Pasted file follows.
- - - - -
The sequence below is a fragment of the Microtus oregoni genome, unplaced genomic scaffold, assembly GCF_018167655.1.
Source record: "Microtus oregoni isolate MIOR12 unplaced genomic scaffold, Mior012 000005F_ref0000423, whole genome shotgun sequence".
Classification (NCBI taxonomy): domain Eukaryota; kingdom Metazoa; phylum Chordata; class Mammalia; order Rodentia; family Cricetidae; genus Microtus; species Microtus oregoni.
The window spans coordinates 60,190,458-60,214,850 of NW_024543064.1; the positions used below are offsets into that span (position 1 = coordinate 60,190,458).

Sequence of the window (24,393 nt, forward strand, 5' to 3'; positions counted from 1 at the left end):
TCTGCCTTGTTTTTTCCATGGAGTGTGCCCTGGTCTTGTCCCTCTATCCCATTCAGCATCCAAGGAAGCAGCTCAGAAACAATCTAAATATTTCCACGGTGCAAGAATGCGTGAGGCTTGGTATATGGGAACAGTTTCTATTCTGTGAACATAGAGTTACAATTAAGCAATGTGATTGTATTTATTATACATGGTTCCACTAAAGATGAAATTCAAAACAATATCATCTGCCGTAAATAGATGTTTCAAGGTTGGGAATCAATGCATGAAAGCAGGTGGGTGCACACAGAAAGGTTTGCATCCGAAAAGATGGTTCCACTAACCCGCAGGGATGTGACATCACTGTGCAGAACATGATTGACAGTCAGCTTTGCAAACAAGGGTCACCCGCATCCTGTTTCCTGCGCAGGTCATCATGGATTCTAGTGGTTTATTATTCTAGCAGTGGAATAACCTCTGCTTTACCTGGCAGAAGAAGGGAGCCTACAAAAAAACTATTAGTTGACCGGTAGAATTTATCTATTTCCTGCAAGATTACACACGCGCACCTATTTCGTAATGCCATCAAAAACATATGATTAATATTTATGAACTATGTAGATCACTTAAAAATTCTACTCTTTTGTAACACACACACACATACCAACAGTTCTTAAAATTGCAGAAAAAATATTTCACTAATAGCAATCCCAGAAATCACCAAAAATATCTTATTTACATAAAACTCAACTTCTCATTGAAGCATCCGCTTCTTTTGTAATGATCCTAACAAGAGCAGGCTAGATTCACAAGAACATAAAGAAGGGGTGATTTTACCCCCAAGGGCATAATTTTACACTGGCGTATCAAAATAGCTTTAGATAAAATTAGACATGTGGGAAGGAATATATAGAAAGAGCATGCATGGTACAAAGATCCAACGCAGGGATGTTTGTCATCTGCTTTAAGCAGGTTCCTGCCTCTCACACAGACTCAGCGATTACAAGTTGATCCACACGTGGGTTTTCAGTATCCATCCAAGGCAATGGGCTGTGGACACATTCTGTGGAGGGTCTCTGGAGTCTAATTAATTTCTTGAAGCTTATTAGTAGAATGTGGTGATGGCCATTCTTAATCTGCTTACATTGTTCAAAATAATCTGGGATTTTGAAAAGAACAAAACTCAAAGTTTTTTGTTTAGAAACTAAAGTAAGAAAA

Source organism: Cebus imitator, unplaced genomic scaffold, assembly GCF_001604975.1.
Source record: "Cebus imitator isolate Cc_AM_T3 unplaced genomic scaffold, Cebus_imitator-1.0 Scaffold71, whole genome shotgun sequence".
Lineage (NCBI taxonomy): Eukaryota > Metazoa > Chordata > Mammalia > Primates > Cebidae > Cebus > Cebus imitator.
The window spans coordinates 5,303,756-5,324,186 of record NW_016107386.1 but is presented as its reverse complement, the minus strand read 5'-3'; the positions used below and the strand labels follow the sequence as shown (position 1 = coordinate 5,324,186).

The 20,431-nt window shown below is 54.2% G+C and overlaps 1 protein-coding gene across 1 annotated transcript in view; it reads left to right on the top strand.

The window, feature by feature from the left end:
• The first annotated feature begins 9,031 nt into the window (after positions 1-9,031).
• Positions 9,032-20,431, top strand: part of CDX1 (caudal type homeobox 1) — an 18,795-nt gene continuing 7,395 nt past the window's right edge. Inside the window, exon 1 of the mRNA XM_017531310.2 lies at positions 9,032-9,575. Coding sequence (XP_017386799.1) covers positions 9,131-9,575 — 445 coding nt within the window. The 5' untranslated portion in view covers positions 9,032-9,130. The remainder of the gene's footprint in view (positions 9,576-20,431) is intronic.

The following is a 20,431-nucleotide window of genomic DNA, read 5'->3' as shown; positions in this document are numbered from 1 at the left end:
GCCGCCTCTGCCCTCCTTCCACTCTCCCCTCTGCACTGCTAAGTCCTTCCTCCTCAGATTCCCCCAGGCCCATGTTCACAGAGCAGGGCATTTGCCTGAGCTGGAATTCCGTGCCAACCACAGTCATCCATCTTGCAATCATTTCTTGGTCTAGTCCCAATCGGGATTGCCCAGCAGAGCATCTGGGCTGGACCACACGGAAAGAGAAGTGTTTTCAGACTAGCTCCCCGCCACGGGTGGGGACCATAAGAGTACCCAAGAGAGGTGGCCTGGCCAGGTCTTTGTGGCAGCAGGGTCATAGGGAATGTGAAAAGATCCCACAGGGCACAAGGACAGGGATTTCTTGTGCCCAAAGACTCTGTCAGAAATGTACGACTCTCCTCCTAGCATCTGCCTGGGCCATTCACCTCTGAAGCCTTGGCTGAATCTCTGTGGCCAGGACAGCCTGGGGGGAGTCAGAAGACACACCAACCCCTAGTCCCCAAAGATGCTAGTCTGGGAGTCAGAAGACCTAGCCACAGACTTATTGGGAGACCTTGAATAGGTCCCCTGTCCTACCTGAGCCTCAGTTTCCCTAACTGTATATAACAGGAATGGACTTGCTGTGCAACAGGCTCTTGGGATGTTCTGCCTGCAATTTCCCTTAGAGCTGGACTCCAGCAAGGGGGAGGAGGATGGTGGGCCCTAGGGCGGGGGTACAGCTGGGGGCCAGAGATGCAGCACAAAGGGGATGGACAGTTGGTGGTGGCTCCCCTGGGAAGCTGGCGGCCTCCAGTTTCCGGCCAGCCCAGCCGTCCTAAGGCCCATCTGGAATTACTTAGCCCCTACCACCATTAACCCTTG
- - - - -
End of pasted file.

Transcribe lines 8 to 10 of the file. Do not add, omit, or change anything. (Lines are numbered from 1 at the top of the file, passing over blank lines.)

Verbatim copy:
Source record: "Cebus imitator isolate Cc_AM_T3 unplaced genomic scaffold, Cebus_imitator-1.0 Scaffold71, whole genome shotgun sequence".
Lineage (NCBI taxonomy): Eukaryota > Metazoa > Chordata > Mammalia > Primates > Cebidae > Cebus > Cebus imitator.
The window spans coordinates 5,303,756-5,324,186 of record NW_016107386.1 but is presented as its reverse complement, the minus strand read 5'-3'; the positions used below and the strand labels follow the sequence as shown (position 1 = coordinate 5,324,186).